Khamail Muhsin: Hello, Ferial.
Hussain-A-Salih: Do you miss the screen that I think you left -- you started in 1976, but what was the year you left the microphone and the television screen?
Khamail: The last newscast I read was -- the last war began on a Thursday, as I still remember -- and my final newscast was on Wednesday night. The war began the following morning.
Hussain-A-Salih: Do you miss the screen now, or has the radio microphone compensated in your opinion?
Khamail: I surely miss it, because it represented my mother; it raised me and taught me. In spite of that, I find a lot of enjoyment in my current work with Radio Free Iraq, especially my being with good people. It is interesting and enjoyable work.
Hussain-A-Salih: But there is a difference between radio work -- with its interviews and constant following of the news -- that requires running around, in a race with events. Don't you feel that there is a big difference? By comparison, television work was within the studio, amid calm relaxation and air conditioning.
Khamail: Yes, of course. My work was not what you would describe as tiring; I had a lot of practice and got used to it. My work only involved reading one newscast per day, and I had one other program. I had a car to pick me up and to return me. In my new work I use public transport, running after events in this burning sunshine. Like they say, it's a necessary evil. But we have become accustomed to this line of work: we cannot live far from the microphone.
Hussain-A-Salih: You are still new at Radio Free Iraq -- maybe about a month. Has it been one or two months?
Khamail: A month and a little bit.
Hussain-A-Salih: What are the things that you are now following up, during the daily broadcasts of Radio Free Iraq? What are the subjects that you enjoy following up and reporting on?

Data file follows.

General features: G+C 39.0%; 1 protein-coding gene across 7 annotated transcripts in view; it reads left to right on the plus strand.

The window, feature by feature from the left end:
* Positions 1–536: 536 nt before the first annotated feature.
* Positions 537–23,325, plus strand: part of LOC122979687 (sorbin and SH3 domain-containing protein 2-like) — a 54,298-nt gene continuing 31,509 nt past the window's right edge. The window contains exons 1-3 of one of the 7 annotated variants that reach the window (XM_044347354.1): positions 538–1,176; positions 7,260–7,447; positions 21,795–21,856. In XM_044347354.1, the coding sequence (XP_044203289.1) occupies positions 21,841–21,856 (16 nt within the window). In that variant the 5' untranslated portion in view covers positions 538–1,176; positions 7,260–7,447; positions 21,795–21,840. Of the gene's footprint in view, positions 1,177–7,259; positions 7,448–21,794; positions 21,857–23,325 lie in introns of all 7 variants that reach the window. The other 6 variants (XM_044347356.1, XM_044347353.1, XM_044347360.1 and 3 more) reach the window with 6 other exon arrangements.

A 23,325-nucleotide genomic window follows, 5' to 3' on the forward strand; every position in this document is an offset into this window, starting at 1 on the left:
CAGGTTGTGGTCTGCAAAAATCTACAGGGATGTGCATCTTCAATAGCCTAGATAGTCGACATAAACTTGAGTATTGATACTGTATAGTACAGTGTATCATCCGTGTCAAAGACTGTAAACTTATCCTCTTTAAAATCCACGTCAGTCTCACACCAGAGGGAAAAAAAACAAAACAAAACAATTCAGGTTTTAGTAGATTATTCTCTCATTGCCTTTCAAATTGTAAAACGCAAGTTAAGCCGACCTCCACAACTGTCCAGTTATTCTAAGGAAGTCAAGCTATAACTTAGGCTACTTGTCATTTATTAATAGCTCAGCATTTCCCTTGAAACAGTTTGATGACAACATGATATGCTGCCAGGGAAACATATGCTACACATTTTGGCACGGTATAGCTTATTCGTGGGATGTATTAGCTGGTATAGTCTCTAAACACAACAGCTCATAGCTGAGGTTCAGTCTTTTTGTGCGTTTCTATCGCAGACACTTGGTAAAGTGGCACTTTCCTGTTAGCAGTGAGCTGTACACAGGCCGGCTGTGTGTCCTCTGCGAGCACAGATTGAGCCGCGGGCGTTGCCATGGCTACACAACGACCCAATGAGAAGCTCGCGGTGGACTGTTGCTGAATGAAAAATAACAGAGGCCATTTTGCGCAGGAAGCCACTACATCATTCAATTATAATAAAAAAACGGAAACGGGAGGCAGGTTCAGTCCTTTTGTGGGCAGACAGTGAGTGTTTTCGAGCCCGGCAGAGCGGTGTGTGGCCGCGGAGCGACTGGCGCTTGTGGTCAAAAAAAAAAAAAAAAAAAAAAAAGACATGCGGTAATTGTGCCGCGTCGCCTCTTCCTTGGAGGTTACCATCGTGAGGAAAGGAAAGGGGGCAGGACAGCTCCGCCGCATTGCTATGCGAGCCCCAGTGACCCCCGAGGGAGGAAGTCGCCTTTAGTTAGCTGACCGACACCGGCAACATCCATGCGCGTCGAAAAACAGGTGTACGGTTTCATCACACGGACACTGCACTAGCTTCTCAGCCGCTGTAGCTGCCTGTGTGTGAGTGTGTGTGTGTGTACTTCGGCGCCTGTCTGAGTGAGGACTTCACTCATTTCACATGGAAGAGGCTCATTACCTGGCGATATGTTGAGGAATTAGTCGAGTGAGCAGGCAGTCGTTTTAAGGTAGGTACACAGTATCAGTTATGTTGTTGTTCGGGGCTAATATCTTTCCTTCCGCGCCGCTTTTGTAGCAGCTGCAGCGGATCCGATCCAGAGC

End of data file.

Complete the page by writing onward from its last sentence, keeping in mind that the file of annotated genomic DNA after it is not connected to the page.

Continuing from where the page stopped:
Khamail: I enjoy following events in the Iraqi arena, but we don't always find what we're after. Today, for example, I went to Abu Ghraib. The time this took was from 8 a.m. until 1 p.m. I also found that the vehicles transferring prisoners from Abu Ghraib had already left. I stood in the burning sun waiting for the second batch; they told us that the vehicles had gone to Amiriyah. I took a car and went to Amiriyah, but they told me there that they had just left. In the end, I ended up with nothing.
DEDICATED JOURNALIST: On April 5, the worst fears of the family and acquaintances of RFE/RL's Radio Free Iraq correspondent Khamail Muhsin Khalaf were realized when her body was recovered not far from her Baghdad home.
News of Khamail's death at the hands of her abductors elicited outrage and sorrow, and a vow by Iraq's Interior Ministry to bring to justice the killers of a woman who had "served Iraq for more than 30 years."
Khamail's husband, Muhammad, cited his late wife and mother of their three children's dedication to her work: "Even when she was ill, even when she was facing hard situations, even when she had family or social problems, her duty and attendance at work were most important."
Khamail's mother described the difficulty that authorities encountered even retrieving her daughter's body: "The police said that when commandos tried to clear the body from the street, gunmen were awaiting them and a shootout took place. The police commandos succeeded in clearing the body to Al-Yarmuk Hospital. I, her brother and his wife, and her uncles, we buried her, and here we are mourning her."